MAEC Posts


The Practitioner’s Perspective: SES Integration

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By Terry Hofer
Director, NY School and District Services
WestEd’s Learning Innovations Program
August 2017

When thinking about the challenge of socioeconomic school integration, I am reminded of the Eric Hoffer quote, “The leader has to be practical and a realist, yet must talk the language of the visionary and the idealist.”

The Visionary and the Idealist

A desired future state where schools are comprised of students from all economic backgrounds, races, abilities, gender identities, and cultures is an ideal state worth pursuing. That is why I am engaged in this work. I grew up in a suburban school district outside of Buffalo, New York, where there weren’t more than a few students of color in the entire school. After teaching in a wealthy suburb and serving as a principal in a rural district, I found my way to urban education.

Working primarily in urban education for the past 15 years, I have witnessed the challenges of inequity. Insights gained from my school transformation work and the valued partnerships formed with state, district and school leaders, educators and students, have helped inform a priority project – writing a Playbook for Socioeconomic Integration to advance the dialogue on efforts in this arena.

How could I not be passionate about pursuing this work? The research on the benefits of integrated schools is clear, yet the exemplars of its application are too few in number. There are plenty of advocacy groups citing the benefits, but full-scale efforts to address the challenge are limited due to the political capital that is often spent in working for change. I wish to be counted among the visionaries and idealists working and learning in this space to find ways to create more equitable placements for more students.

The Practical Realist

Richard Kahlenberg of the Century Foundation has been working to document economic integration efforts in the United States for some time. One such effort occurred in my district in Rochester, NY and was featured in Kahlenberg’s 2007 paper, Rescuing Brown v. Board of Education: Profiles of Twelve School Districts Pursuing Socioeconomic School Integration. Although simply one model among many, that experience relied on a controlled choice model designed by Michael Alves and passed 7-0 by the Board of Education. The school district was divided into three zones and families were offered the opportunity to choose schools within their zone – or among city-wide options.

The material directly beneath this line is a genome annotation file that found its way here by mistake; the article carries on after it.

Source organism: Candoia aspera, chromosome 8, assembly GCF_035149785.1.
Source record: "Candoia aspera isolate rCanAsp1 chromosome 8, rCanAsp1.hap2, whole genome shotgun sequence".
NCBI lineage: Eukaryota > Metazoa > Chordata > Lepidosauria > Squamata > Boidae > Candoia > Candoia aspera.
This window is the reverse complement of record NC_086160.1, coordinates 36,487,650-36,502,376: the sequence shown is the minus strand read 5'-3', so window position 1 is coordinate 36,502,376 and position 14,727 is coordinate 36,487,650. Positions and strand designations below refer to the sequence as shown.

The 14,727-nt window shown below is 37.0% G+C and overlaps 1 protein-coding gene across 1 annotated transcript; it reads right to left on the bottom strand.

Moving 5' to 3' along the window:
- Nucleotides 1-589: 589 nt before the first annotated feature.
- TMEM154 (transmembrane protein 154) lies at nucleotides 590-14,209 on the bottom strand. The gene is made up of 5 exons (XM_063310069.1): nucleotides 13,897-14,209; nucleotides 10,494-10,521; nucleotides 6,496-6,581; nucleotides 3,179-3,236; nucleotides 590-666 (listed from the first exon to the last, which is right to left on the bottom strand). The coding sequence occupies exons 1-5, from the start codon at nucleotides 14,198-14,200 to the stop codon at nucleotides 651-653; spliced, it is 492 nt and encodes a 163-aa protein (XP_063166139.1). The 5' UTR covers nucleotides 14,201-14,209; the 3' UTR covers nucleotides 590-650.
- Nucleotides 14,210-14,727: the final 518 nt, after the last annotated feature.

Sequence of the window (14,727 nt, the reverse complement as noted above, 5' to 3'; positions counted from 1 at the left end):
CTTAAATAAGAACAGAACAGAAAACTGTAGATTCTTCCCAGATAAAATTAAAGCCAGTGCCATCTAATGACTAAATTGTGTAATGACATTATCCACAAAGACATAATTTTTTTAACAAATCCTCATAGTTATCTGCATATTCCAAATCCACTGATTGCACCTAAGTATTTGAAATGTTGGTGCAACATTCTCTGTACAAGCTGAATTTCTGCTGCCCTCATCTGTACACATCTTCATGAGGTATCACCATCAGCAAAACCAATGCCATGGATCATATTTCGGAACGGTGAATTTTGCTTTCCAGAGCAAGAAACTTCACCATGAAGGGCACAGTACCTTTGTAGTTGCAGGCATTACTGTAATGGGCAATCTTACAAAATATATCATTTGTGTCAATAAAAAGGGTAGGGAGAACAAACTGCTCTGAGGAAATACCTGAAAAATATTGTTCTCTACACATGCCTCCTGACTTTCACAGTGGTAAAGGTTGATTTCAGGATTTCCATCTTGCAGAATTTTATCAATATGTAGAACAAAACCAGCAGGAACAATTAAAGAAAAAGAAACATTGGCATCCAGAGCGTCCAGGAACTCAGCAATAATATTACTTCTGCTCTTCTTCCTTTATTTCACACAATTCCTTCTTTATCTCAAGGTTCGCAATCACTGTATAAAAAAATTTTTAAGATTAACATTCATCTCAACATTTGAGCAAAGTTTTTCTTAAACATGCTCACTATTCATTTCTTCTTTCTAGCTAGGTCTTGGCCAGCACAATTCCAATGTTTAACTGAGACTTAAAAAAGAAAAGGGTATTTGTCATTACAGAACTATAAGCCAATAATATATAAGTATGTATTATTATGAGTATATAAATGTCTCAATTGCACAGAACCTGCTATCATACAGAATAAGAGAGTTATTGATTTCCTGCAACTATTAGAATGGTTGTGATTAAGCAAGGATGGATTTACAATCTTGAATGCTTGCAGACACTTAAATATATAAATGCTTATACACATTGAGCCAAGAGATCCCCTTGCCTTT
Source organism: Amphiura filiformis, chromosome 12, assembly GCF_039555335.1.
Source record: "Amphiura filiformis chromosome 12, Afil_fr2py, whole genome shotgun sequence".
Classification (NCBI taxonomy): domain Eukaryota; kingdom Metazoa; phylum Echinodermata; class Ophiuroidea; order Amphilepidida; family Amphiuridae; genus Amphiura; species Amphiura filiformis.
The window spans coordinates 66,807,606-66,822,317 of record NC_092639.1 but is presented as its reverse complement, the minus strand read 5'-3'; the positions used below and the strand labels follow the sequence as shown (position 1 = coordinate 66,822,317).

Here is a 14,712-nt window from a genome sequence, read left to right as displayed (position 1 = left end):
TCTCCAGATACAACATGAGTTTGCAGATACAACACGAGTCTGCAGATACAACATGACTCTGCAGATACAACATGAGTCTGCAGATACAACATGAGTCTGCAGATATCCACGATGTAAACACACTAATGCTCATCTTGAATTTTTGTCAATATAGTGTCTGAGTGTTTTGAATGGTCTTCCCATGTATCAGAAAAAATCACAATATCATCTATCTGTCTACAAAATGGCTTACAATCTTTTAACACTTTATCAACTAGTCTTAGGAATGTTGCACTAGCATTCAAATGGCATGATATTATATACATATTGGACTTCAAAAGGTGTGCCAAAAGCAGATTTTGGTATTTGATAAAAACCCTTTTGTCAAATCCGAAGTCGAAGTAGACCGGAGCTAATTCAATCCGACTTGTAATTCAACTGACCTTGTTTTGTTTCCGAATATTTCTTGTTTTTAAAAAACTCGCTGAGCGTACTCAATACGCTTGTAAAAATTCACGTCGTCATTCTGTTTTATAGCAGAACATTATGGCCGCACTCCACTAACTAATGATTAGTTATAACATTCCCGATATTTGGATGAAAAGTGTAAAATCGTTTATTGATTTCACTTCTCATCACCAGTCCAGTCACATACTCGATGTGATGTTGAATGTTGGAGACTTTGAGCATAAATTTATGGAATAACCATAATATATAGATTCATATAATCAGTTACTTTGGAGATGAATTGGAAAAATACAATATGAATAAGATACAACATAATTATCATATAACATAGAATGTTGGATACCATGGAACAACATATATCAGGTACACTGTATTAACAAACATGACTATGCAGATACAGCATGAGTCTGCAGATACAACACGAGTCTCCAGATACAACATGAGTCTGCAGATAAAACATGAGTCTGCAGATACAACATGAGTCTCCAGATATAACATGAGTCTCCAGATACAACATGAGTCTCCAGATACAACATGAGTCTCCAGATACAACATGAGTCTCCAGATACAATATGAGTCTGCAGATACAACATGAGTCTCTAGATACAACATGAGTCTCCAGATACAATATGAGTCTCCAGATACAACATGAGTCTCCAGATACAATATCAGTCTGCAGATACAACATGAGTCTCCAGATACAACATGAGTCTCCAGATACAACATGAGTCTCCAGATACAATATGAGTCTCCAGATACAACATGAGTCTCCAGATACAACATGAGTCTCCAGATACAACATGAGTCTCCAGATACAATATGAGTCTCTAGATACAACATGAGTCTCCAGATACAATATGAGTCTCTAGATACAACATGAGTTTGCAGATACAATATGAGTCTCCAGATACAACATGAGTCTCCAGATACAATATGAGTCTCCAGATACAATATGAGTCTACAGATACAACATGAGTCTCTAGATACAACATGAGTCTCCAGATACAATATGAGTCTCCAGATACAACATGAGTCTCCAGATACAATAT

What Have I Learned?

  • The vision must be precise and clearly communicated in a way that enables dialogue and opportunity for finding middle ground.
  • Fighting for a break from the status quo requires enlisting others in the journey through the efforts of a massive two-way community dialogue.
  • Without a fully engaged school or district community, the likelihood that efforts will be successful or sustained is minimal.
  • Mobilizing families to take advantage of options under socioeconomic integration efforts requires a creative campaign that educates and empowers. Without a comprehensive and significant investment of time and education, one should not assume that families will fully access options.
  • Unintended consequences must be fully explored and mitigated.

What Would I Do Differently?

I would broaden the team of stakeholders and slow down the process. Socioeconomic integration requires countless technical and adaptive decisions. Sufficient time should be granted to fully think through the impact with stakeholders. If the goal is equity, how will equity be defined? And, how many children will have access to an equitable education as a result of the new policies and practices and how will we know? Keeping these questions at the center enables other decisions (i.e. – transportation, professional development, staffing, logistics, etc.) to be contemplated in service to the primary objective for change.

So what does it mean to be practical and a realist, yet talking the language of the visionary and the idealist? In practical terms, schools did not become segregated and inequitable overnight and they will not become desegregated and equitable overnight. In idealist terms, the issue is far too important to give it anything less than our best effort. My best effort includes the application of lessons learned above – and many others that will be detailed in the upcoming Playbook on Socioeconomic Integration.


The Center for Education Equity (CEE) at MAEC is inviting members of our advisory board, partners, and other colleagues to share their views on current equity issues. Their opinions do not necessarily reflect CEE’s views or those of the Department of Education and we do not necessarily endorse any products or resources they promote.


The MAEC blog is designed to engage hearts and minds of school and district leaders across the country to engage in issues that you have identified as being essential in education. Opinions do not necessarily reflect the views of the organization.

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